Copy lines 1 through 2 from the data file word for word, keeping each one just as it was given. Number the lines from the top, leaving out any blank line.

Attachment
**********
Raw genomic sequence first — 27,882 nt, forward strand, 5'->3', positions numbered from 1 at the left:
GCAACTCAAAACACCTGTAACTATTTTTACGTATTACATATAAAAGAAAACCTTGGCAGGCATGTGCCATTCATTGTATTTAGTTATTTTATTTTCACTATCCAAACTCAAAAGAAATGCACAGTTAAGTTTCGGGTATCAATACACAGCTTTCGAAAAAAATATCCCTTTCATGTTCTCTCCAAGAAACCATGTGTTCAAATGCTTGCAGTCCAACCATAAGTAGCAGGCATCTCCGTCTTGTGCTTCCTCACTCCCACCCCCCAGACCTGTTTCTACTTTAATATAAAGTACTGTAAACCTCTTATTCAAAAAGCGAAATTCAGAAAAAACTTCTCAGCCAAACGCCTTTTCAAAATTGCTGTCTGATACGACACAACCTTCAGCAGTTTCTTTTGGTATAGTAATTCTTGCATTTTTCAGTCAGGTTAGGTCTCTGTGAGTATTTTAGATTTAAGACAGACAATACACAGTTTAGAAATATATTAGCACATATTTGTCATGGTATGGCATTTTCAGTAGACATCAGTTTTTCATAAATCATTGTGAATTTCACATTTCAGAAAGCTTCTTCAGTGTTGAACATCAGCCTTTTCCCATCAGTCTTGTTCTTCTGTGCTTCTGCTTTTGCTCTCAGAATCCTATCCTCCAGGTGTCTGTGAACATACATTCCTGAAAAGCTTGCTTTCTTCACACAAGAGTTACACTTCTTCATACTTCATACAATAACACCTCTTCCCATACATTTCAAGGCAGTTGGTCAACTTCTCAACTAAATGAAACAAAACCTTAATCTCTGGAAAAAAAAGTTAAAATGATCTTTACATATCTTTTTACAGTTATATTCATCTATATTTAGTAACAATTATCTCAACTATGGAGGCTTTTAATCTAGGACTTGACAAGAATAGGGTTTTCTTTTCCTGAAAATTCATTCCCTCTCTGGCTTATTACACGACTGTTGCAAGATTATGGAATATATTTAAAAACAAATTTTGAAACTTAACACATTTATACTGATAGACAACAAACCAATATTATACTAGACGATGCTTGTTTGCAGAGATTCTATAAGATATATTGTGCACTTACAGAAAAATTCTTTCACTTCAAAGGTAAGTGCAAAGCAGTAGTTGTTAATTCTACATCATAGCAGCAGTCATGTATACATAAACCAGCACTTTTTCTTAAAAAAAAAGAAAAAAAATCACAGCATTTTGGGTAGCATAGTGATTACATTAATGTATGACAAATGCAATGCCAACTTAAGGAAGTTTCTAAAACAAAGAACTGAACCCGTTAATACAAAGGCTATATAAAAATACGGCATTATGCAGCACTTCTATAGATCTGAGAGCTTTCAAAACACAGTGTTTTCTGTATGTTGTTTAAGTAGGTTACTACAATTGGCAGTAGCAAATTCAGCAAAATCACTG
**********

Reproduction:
Raw genomic sequence first — 27,882 nt, forward strand, 5'->3', positions numbered from 1 at the left:
GCAACTCAAAACACCTGTAACTATTTTTACGTATTACATATAAAAGAAAACCTTGGCAGGCATGTGCCATTCATTGTATTTAGTTATTTTATTTTCACTATCCAAACTCAAAAGAAATGCACAGTTAAGTTTCGGGTATCAATACACAGCTTTCGAAAAAAATATCCCTTTCATGTTCTCTCCAAGAAACCATGTGTTCAAATGCTTGCAGTCCAACCATAAGTAGCAGGCATCTCCGTCTTGTGCTTCCTCACTCCCACCCCCCAGACCTGTTTCTACTTTAATATAAAGTACTGTAAACCTCTTATTCAAAAAGCGAAATTCAGAAAAAACTTCTCAGCCAAACGCCTTTTCAAAATTGCTGTCTGATACGACACAACCTTCAGCAGTTTCTTTTGGTATAGTAATTCTTGCATTTTTCAGTCAGGTTAGGTCTCTGTGAGTATTTTAGATTTAAGACAGACAATACACAGTTTAGAAATATATTAGCACATATTTGTCATGGTATGGCATTTTCAGTAGACATCAGTTTTTCATAAATCATTGTGAATTTCACATTTCAGAAAGCTTCTTCAGTGTTGAACATCAGCCTTTTCCCATCAGTCTTGTTCTTCTGTGCTTCTGCTTTTGCTCTCAGAATCCTATCCTCCAGGTGTCTGTGAACATACATTCCTGAAAAGCTTGCTTTCTTCACACAAGAGTTACACTTCTTCATACTTCATACAATAACACCTCTTCCCATACATTTCAAGGCAGTTGGTCAACTTCTCAACTAAATGAAACAAAACCTTAATCTCTGGAAAAAAAAGTTAAAATGATCTTTACATATCTTTTTACAGTTATATTCATCTATATTTAGTAACAATTATCTCAACTATGGAGGCTTTTAATCTAGGACTTGACAAGAATAGGGTTTTCTTTTCCTGAAAATTCATTCCCTCTCTGGCTTATTACACGACTGTTGCAAGATTATGGAATATATTTAAAAACAAATTTTGAAACTTAACACATTTATACTGATAGACAACAAACCAATATTATACTAGACGATGCTTGTTTGCAGAGATTCTATAAGATATATTGTGCACTTACAGAAAAATTCTTTCACTTCAAAGGTAAGTGCAAAGCAGTAGTTGTTAATTCTACATCATAGCAGCAGTCATGTATACATAAACCAGCACTTTTTCTTAAAAAAAAAGAAAAAAAATCACAGCATTTTGGGTAGCATAGTGATTACATTAATGTATGACAAATGCAATGCCAACTTAAGGAAGTTTCTAAAACAAAGAACTGAACCCGTTAATACAAAGGCTATATAAAAATACGGCATTATGCAGCACTTCTATAGATCTGAGAGCTTTCAAAACACAGTGTTTTCTGTATGTTGTTTAAGTAGGTTACTACAATTGGCAGTAGCAAATTCAGCAAAATCACTG